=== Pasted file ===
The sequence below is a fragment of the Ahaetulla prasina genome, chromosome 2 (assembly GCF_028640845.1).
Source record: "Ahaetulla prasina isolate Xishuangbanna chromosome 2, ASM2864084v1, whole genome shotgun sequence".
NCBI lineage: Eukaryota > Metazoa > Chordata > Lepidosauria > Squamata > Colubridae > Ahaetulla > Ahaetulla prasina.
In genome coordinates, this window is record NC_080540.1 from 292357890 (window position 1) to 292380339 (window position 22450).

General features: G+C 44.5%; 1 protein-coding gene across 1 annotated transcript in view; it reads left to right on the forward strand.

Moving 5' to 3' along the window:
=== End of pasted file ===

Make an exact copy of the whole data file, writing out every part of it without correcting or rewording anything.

The sequence below is a fragment of the Ahaetulla prasina genome, chromosome 2 (assembly GCF_028640845.1).
Source record: "Ahaetulla prasina isolate Xishuangbanna chromosome 2, ASM2864084v1, whole genome shotgun sequence".
NCBI lineage: Eukaryota > Metazoa > Chordata > Lepidosauria > Squamata > Colubridae > Ahaetulla > Ahaetulla prasina.
In genome coordinates, this window is record NC_080540.1 from 292357890 (window position 1) to 292380339 (window position 22450).

General features: G+C 44.5%; 1 protein-coding gene across 1 annotated transcript in view; it reads left to right on the forward strand.

Moving 5' to 3' along the window: